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July 19, 2019 |
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AgriSphere Introduces Virtual Reality Training

agVR comes standard with grain elevator environment that places users in familiar agricultural facility

AgriSphere LLC, an industry leader in management software, training systems, and compliance programs, releases its new agVR virtual reality (VR) training application.

agVR uses the latest mobile virtual reality technology to create interactive environments in a portable and cost-effective package.

The app can be operated from smart phones and low-cost virtual reality headsets, such as units from Lenovo and Google.

agVR comes standard with a typical grain elevator environment that places users in a familiar agricultural facility.

The virtual facility includes a scale house with truck scale, motor control center with controls, tool crib, bucket elevator leg with head service platform and ladder, and grain bins among other agricultural equipment or elements.

AgriSphere can also custom design and build virtual reality environments for customers enabling employees to perform VR tasks within the very facility in which they work.

The app is designed to provide employees with a training experience that traditional classroom training cannot provide while eliminating the hazards and logistical challenges of certain on-the-job training methods.

Employees can move through the VR environment to perform maintenance tasks, perform lock-out/tag-out procedures and other safety activities, and complete programmatic documentation (forms, permits, etc.) without stepping foot into the facility.

This helps employees identify and understand procedural requirements and process steps, as well as critical safety hazards that they may encounter while working.

This type of hazard-free exposure is especially important for new employees who may not have experience or familiarity with agricultural facilities or their associated hazards.

Employee performance can be evaluated on critical tasks and activities by utilizing tests, quizzes, and actionable choices that can be incorporated into each training module or script.

The enables active coaching by instructors overseeing the training activities.

This level of engagement between new employees and instructors/experienced employee can be difficult to achieve in real operating spaces and work areas of a facility.

In the basic implementation, participants follow visual cues that are scattered throughout the environment.

Moving from one point to another within the application is accomplished by visually staring at each checkpoint until they are transported to that location.

This type of navigation is particularly efficient and allows participants to transition through the course.

Certain VR headset systems include a controller (or two).

Incorporating controller use allows personnel to interact with the VR environment directly, such as opening a door, lifting a panel, or using a hand-tool.

The agVR system is integrated into AgriSphere’s enterprise Learning Management System (LMS), the AgriSphere Training Center.

Courses taken in virtual reality are registered and scored in the participant’s official training profile, just like other video-based courses that the Training Center provides.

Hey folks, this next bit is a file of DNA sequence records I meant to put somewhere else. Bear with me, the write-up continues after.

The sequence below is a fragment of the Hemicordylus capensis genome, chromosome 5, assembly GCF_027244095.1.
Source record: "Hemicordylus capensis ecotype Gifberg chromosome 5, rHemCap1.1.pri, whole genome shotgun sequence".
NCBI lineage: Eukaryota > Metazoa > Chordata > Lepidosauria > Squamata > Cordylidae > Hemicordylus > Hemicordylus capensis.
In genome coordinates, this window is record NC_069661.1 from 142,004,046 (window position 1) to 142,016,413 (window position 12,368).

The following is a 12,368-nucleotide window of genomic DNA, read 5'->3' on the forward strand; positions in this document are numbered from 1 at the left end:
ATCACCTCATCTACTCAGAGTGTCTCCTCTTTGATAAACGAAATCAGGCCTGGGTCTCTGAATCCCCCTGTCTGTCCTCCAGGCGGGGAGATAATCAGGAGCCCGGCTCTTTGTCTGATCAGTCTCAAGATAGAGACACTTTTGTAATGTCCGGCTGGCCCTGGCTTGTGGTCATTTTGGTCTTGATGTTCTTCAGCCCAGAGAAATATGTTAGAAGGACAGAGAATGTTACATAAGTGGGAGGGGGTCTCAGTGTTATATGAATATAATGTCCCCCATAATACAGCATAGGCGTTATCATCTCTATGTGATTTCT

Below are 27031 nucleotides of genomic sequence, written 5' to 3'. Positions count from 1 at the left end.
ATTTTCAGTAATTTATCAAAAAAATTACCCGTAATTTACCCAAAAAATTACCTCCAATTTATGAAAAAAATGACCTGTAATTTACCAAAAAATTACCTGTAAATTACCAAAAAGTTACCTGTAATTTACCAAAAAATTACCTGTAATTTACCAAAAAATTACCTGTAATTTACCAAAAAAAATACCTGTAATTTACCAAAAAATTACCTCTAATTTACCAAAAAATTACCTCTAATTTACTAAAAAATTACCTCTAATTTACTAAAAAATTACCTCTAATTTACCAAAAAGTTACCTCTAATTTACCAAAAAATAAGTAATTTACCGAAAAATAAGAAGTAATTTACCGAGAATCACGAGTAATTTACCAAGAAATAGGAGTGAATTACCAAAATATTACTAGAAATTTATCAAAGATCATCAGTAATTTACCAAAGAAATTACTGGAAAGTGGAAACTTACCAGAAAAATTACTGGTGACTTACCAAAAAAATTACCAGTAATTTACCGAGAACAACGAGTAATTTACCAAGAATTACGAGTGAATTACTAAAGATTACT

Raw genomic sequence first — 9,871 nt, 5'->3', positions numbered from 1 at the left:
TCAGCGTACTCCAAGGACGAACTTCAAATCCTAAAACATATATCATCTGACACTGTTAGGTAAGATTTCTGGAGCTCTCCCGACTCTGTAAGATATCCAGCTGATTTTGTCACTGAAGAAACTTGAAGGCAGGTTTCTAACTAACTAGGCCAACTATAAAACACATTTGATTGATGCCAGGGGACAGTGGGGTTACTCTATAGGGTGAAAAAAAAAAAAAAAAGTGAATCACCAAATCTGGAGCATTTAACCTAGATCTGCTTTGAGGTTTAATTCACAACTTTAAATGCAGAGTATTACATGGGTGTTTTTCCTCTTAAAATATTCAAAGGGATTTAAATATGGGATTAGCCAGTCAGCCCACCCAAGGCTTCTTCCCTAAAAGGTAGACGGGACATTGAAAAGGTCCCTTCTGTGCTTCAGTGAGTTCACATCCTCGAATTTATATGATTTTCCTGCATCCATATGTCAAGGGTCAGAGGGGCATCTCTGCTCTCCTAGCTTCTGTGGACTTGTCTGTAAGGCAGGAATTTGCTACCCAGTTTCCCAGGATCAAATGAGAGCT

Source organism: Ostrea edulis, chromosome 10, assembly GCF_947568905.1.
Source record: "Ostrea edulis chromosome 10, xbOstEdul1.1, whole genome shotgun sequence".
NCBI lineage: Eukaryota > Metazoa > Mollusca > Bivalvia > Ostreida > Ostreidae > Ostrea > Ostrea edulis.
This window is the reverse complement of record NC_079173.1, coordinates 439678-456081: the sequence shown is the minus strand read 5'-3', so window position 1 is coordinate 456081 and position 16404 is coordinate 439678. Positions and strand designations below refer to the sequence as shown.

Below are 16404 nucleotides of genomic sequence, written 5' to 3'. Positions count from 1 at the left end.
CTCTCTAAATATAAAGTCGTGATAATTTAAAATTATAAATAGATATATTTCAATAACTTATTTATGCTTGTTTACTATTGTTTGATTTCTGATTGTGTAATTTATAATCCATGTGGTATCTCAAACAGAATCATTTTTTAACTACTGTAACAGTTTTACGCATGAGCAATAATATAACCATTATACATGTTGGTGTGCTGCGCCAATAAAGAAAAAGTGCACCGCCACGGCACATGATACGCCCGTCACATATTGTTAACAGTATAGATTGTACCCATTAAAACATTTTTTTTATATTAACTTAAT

Certain topics, such as grain bin entry and lock-out/tag-out, are capable of integrating the video-based training that the LMS provides, virtual reality scenarios and situations in which employees participate, and live, hands-on training to effectively satisfy various compliance requirements.

agVR is an excellent tool for onboarding new employees, especially temporary employees who may be onboarded in a seasonal fashion.

Additionally, agVR blends well with other standard onboarding safety, operations, and human resources training course requirements.

VR courses can uniquely incorporate elements of a company’s safety, maintenance, and food safety programs in order to provide realistic scenarios, compliance requirements, and tasks and activities.

For example, AgriSphere’s lock-out/tag-out safety course uses a maintenance activity of changing a drive belt on a bucket elevator leg as the reason for performing the lock out.

Participants will complete a maintenance work order for replacing the belt which requires them to follow all lock-out safety and maintenance steps and activities during the training evolution.

Moving beyond training, AgriSphere plans to offer agVR in an engineering capacity to customers investigating new construction at their facility.

By using engineering blueprints and schematics, AgriSphere can model equipment, buildings, and facility layout elements in virtual reality providing stakeholders with a first-person view of the project.

Process flow and layout issues that would otherwise be identified after construction has begun may be identified by initial reviews in virtual reality. Scope, scale, fit, and even aesthetics can be evaluated by exploring the virtual facility to review the project.

Building on agVR, AgriSphere intends to expand its virtual technology into the realm of augmented reality in the future.

Augmented reality (AR) can project virtual components, diagrams, documents, and even videos into the user’s line of vision.

This means that they can see an explosion component diagram of the machine or equipment on which they are working just to the side of the actual machine.

This projection puts the augmented content into the space around the use, as if it was actually suspended in front of them.

Learn more about agVR by emailing info@agrisphere.com, by calling (844) 424-7747, or visiting agrisphere.com.

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